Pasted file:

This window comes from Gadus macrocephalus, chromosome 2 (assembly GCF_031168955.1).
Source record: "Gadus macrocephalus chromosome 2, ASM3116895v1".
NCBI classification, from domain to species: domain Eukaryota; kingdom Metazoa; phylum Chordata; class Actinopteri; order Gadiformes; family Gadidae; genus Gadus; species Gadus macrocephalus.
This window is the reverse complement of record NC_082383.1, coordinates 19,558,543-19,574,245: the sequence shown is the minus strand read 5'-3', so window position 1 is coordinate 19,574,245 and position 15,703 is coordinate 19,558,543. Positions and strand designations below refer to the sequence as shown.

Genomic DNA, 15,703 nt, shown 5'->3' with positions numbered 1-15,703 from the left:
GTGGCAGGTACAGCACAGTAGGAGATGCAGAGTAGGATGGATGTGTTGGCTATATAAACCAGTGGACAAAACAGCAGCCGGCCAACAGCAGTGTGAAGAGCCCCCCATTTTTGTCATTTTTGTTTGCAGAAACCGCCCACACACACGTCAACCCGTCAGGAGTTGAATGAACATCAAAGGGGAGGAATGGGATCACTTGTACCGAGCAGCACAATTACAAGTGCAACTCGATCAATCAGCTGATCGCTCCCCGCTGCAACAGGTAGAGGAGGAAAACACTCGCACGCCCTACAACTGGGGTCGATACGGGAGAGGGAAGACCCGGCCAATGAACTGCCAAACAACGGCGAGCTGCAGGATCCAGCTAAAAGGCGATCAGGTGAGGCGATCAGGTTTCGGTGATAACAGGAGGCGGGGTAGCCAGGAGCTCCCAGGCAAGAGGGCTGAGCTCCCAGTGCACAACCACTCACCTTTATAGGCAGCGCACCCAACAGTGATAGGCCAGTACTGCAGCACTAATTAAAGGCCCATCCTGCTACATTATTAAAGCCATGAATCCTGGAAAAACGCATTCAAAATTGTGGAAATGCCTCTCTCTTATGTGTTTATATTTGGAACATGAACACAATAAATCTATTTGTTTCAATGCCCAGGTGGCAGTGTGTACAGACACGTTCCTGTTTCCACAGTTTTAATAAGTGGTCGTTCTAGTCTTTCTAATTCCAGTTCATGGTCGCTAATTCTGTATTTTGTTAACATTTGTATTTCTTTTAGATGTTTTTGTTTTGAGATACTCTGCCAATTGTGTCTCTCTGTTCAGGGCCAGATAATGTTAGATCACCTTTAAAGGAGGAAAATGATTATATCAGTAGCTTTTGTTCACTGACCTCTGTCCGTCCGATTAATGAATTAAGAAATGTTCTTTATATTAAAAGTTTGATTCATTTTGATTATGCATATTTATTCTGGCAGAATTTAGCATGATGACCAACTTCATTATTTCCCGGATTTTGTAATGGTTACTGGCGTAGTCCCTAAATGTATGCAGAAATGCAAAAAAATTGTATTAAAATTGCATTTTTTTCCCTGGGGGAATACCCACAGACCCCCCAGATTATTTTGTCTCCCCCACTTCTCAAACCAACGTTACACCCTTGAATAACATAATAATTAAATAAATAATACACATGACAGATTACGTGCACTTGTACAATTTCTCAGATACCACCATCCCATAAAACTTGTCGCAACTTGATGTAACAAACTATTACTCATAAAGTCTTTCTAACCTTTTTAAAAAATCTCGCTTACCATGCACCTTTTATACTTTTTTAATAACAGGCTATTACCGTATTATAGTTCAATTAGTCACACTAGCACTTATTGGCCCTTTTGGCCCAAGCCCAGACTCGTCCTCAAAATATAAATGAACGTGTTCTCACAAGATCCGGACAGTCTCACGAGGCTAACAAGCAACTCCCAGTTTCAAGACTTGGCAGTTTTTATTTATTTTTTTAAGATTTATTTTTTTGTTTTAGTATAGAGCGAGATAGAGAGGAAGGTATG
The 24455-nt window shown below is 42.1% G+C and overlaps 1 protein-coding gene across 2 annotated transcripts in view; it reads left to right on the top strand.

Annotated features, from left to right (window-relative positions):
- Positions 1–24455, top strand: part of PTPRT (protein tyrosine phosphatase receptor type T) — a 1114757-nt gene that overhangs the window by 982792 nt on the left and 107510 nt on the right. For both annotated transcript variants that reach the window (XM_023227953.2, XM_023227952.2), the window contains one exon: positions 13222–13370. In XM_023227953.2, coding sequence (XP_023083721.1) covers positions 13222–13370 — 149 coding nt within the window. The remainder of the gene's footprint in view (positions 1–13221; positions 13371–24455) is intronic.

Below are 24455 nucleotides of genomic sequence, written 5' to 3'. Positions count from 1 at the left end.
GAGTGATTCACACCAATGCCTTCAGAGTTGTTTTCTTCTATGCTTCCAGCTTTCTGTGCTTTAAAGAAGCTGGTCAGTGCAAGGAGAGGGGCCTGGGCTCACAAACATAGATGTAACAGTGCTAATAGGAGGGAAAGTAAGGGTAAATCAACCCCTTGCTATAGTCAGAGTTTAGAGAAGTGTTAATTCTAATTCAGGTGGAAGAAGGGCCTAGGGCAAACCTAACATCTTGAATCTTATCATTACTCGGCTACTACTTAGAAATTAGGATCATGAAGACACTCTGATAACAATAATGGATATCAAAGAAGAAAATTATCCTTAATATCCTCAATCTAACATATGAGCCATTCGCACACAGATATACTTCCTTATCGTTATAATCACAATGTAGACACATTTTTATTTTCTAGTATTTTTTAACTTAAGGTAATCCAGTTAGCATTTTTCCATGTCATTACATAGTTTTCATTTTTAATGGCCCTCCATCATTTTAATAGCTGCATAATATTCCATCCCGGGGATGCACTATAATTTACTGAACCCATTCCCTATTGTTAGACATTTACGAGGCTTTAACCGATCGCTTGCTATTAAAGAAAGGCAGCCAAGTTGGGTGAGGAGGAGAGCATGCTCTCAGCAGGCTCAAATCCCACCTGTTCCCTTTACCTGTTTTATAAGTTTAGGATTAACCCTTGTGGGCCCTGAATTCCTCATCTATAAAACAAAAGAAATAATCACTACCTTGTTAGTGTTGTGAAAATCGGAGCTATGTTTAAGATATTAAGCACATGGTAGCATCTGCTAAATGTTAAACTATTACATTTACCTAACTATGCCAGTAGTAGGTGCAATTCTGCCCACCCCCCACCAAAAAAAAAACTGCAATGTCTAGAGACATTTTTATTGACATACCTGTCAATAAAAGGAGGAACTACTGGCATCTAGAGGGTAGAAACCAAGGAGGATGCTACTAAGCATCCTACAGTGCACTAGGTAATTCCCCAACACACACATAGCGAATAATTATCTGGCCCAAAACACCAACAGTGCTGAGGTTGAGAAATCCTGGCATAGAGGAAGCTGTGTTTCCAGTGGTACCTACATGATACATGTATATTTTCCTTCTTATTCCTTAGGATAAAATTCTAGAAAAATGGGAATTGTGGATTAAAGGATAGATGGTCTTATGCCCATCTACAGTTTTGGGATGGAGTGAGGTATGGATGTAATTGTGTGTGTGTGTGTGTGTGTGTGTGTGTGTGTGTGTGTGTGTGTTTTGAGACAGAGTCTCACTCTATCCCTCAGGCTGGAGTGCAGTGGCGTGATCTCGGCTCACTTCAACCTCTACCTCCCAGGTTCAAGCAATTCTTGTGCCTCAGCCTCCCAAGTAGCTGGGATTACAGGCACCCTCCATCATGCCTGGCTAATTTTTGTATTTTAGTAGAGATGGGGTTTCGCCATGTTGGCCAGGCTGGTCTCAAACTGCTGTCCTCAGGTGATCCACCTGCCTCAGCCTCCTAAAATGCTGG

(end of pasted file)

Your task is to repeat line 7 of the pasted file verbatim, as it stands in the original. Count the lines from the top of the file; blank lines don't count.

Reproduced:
The 24455-nt window shown below is 42.1% G+C and overlaps 1 protein-coding gene across 2 annotated transcripts in view; it reads left to right on the top strand.